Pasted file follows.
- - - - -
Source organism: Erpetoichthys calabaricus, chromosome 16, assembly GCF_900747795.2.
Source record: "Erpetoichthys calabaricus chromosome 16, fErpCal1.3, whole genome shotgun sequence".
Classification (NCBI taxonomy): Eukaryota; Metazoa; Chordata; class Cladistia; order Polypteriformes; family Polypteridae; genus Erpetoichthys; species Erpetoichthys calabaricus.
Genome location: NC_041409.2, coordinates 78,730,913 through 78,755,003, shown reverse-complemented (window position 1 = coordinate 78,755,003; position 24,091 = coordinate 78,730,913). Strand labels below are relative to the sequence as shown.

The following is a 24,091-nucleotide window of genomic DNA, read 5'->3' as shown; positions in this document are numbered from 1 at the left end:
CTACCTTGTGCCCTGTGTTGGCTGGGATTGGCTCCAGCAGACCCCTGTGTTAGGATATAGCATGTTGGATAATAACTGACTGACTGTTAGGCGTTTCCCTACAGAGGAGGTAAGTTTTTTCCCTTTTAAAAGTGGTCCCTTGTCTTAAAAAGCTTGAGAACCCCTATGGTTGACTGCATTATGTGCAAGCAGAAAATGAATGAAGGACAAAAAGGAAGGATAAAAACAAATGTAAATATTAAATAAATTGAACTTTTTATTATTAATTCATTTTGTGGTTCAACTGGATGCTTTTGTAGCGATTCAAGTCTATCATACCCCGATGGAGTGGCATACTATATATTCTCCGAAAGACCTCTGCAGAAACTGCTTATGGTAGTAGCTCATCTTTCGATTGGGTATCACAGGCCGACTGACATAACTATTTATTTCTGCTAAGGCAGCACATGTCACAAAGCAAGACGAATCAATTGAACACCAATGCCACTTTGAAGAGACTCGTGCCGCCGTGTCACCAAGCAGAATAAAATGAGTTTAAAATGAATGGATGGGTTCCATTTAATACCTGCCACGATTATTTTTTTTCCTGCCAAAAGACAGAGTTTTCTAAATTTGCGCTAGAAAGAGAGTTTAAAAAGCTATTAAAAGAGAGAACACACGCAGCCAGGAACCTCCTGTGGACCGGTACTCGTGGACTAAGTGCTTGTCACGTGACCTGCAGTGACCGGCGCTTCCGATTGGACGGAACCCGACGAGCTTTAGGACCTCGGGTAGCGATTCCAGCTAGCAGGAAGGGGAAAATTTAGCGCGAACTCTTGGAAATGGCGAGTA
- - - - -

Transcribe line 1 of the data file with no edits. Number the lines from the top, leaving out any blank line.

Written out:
Source organism: Erpetoichthys calabaricus, chromosome 16, assembly GCF_900747795.2.